15.12.16 – Thailand
Economic recovery leads to increasing cotton imports
MY2016/17 Thai cotton imports are forecasted to increase to around 1.4 million bales, up approximately 6 percent from MY2015/16. Thai spinning mills are expected to recover from the economic downturn over the past couple of years in anticipation of a sustained economic recovery in 2016-2017.
MY2016/17 imports of U.S. cotton are expected to increase to 450,000 bales, up 6 percent from MY2015/16. Large-scale spinning mills which account for approximately 60 percent of total cotton yarn production still maintain their competitive edge in domestic and export markets as they have invested in new machinery and improved their production efficiency. However, competition from cheaper yarn imports from Vietnam and India will likely remain a challenge to domestic yarn producers, particularly for small-scale spinning mills.
MY2015/16 cotton imports were lower than expected at around 1.3 million bales, down 13 percent from MY2014/15. This reflected a reduction in cotton and cotton-blended yarn production which declined approximately 5 percent as spinning mills were forced to hold large inventories of yarn. Imports of cotton yarn increased 44 percent from MY2014/15 with cotton yarn imports from Vietnam and India doubling. Additionally, exports of cotton yarn declined 28 percent from the previous year, particularly to China and Japan due to an economic slowdown and competition from Vietnam. These two countries accounted for approximately 70 percent of total cotton yarn exports from Thailand.
MY2015/16 imports of U.S. cotton declined to 424,113 bales, down 15 percent from MY2014/15 However, U.S. cotton still maintained its market share accounting for approximately one third of total cotton import demand. Meanwhile, medium-scale spinners who limited their purchases to cheap cotton to maintain their operations imported more Brazilian cotton. Imports of Brazilian cotton increased significantly to 233,993 bales, up 12 percent from the previous year. Brazil’s market share increased to 18 percent of total cotton imports, compared to 8 percent in MY2014/15 at the expense of Australian and African cotton imports.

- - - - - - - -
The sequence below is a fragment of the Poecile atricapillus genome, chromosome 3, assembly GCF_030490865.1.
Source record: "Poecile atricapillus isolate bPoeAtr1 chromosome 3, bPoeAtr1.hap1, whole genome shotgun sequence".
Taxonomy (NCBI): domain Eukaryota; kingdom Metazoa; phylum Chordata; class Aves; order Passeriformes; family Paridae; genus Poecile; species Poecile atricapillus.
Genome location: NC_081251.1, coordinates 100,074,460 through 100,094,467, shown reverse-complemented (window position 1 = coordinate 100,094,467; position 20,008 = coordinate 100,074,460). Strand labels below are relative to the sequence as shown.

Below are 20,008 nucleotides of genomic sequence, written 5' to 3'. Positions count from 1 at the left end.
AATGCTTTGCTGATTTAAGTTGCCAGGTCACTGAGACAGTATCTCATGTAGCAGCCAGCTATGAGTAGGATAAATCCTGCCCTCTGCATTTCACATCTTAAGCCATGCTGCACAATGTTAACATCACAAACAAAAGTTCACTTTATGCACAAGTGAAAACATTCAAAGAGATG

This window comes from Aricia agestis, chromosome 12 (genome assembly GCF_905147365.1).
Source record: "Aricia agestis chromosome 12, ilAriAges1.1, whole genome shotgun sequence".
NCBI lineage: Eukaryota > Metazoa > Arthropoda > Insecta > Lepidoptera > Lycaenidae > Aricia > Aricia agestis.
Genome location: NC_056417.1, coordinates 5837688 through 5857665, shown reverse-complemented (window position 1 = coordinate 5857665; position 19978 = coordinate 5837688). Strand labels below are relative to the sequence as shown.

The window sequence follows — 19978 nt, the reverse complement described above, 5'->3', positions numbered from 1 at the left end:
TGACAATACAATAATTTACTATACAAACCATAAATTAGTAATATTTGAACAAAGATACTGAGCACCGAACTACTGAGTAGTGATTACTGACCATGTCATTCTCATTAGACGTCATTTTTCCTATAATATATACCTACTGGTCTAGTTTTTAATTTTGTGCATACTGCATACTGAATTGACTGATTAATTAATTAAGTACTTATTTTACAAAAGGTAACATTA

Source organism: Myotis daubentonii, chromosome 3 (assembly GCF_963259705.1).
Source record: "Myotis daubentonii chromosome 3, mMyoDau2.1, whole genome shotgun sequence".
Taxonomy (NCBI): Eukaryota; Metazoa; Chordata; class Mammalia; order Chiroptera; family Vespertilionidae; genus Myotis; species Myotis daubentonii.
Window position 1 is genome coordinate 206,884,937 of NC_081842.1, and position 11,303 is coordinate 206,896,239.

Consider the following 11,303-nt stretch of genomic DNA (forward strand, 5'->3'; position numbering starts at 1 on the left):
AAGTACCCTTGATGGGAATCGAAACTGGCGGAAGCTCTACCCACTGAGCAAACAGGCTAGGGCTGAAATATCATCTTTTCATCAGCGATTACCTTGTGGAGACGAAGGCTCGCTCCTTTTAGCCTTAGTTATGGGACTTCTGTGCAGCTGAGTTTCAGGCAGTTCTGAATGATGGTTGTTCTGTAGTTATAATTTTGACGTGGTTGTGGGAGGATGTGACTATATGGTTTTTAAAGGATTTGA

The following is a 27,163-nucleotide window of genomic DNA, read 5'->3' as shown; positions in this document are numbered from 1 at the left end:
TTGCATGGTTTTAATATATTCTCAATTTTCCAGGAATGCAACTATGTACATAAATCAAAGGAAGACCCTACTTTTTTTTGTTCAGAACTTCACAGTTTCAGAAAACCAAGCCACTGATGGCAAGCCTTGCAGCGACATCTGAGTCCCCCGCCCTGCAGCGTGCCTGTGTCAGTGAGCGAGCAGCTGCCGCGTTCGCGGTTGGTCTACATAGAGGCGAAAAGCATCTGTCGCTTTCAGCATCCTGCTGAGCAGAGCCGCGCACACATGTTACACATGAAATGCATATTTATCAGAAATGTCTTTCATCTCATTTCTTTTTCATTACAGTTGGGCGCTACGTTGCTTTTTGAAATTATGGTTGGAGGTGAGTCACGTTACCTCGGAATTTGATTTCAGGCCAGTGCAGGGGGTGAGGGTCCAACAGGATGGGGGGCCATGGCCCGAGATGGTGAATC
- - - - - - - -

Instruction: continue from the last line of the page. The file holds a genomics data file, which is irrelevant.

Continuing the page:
Source: USDA FAS* GAIN Report, Nov. 25, 2016
The Foreign Agricultural Service (FAS)* of USDA has staff in 99 offices in 80 countries around the world. FAS foreign service officers and foreign nationals also monitor and report on agricultural trade issues in an additional 66 countries. FAS overseas offices provide information on international production, consumption, and trade of most commodities of interest to U.S. agricultural producers. It should be noted that production, supply, and distribution data contained in GAIN are not official USDA data, but represent estimates made by FAS Attachés.
Extract from Bremen Cotton Report 47/48, December 08, 2016, authorized by the Bremen Cotton Exchange - www.baumwollboerse.de